“I have to look at a calendar and try to figure out what a calendar looks like. I’ve never done that before. You’re told where to go, where to be, what to do and what your responsibilities are. You put in so many hours of work doing one thing, and then you’re not doing it anymore; you have to fill that space a little bit. I’m a driven person, and you can’t drive 100 miles per hour to the golf course.”
Rolen is a career .281 hitter with 316 home runs and 1,287 RBI in his 17-year major league career. His 517 doubles ranks fifth all-time – only surpassed by three current Hall of Famers in George Brett (665), Paul Molitor (605) and Wade Boggs (578) as well as a future Hall of Famer in Chipper Jones (549). He has a career .968 fielding percentage and made only 186 errors in 2023 games played at third base.
No matter what decision Rolen ultimately makes, he will arguably go down as one of the top 10 greatest third basemen in MLB history and could likely join the 11 third basemen already enshrined in Cooperstown someday.
Mount Rushmore is a national monument in South Dakota that is famous for depicting some of the United States’ most significant presidents. The famous image of the faces of George Washington, Thomas Jefferson, Theodore Roosevelt and Abraham Lincoln chiseled into the stone is one that is engrained in most Americans at a young age.
It’s one of our nation’s greatest monuments, but it has also been the center of focus in the sports world more than once. Every once in a while, an athlete will get asked the infamous question of who they would put on their Mount Rushmore of their respective sport. It’s a question that creates news out of thin air, as fans across the nation immediately debate the inevitable snubs that are always so blatantly disrespected by the athlete who can’t possibly understand the power of Mount Rushmore.
The most recent instance of this phenomenon came when NBA superstar LeBron James was asked to name his Mount Rushmore. He came up with a respectable answer of Michael Jordan, Magic Johnson, Larry Bird and Oscar Robertson. But like so many other things James says, it didn’t end there. In the same article, Kevin Durant replaced Oscar Robertson with Kareem Abdul-Jabbar. Since LeBron shared his top four, somebody had to ask Kobe Bryant about his at All-Star Weekend, and the Mamba said that his Rushmore included Michael, Magic, Bird and Celtics legend Bill Russell.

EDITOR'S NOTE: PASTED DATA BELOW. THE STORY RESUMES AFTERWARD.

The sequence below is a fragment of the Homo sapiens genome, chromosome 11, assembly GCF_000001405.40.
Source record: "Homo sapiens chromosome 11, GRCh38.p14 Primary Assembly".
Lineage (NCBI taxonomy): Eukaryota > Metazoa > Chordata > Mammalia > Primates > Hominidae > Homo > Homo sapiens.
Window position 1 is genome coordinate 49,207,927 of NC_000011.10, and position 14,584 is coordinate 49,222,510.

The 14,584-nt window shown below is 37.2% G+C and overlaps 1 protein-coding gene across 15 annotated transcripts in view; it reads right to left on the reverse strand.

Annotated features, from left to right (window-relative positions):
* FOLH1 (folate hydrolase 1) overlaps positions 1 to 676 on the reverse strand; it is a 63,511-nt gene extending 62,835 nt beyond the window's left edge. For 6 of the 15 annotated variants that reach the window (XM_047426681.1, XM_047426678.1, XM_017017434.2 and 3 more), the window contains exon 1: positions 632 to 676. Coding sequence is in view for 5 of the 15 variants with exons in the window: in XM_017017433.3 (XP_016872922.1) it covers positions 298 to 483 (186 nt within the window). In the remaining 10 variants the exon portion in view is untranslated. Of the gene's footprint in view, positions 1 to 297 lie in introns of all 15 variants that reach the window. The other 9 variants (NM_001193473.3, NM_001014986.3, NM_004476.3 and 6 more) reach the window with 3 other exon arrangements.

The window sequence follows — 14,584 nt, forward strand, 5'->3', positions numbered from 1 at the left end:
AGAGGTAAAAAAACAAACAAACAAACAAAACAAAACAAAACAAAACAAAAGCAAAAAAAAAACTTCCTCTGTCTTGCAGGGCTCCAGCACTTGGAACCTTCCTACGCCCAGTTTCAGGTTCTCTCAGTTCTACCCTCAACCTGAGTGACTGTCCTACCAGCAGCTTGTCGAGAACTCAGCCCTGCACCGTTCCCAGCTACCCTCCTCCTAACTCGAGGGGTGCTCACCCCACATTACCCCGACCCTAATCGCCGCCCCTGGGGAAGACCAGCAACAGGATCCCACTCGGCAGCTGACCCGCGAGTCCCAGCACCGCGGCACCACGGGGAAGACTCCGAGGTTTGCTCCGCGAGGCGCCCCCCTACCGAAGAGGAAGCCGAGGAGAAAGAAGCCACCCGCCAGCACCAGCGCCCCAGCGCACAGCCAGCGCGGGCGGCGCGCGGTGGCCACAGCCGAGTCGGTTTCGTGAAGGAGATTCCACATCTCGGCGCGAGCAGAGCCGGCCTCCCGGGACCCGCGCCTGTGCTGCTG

Athlon Sports recently got in on the Mount Rushmore fun by naming golf’s best four (Tiger Woods, Jack Nicklaus, Arnold Palmer and Sam Snead), while ESPN had everyone beat when they named a Mount Rushmore for every state in the union way back in 2009. If you’re wondering who made Kentucky’s list back in ’09, ESPN went with Muhammad Ali, Adolph Rupp, Secretariat and Rick Pitino.
Yes, Secretariat was the only horse/non-human listed in the entire 50-state breakdown, which is obviously appropriate.
Sports Mount Rushmores are loads of fun, but why would anybody limit the excitement and endless spirited arguments to just games played with a ball? What about the Mount Rushmore of music? Movies? TV sitcoms? For fun, here’s a stab at each of them:
Movies: Gone With the Wind, Star Wars, Titanic and Avatar
Music: The Beatles, Mozart, Jay Z and Frank Sinatra
TV Sitcoms: Friends, Seinfeld, The Office and How I Met Your Mother
See how impossible it is? There’s likely a good amount of people who read those three categories and came up with alternatives to all of them almost immediately. When it comes down to it, asking one person to shoulder the weight of a Mount Rushmore proclamation is simply unfair.
Here at the Louisville Bats (and Adidas), impossible is nothing. That’s why we put our heads together and asked our fans on Twitter who would make the Louisville baseball Mount Rushmore. Much discussion ensued, but here are the highlights:
The first ballot cast got us off to a solid start.
@LouisvilleBats Jim Fregosi, Pee Wee Reese, Jay Bruce, Joey Votto
— Wesley Eversole (@wesths05) February 26, 2014
An All-Redbird entry.
@LouisvilleBats Willie McGee, Vince Coleman, Todd Zeile, Ray Lankford.
— Geronimo Pena (@ULCards1) February 26, 2014
One of the more balanced ballots.
@LouisvilleBats The late Jim Fregosi, my man Allen Battle, the MVP Joey Votto and, of course, Corky Miller.
— Chadwick M. Fischer (@Fischwick) February 26, 2014
Don’t think that it wasn’t seriously considered.
— ¯\_(ツ)_/¯ (@UnkRam) February 26, 2014
Four Corkys. RT @LouisvilleBats: Recent talk about “Mount Rushmores” got us thinking… Who would make your Louisville baseball Rushmore?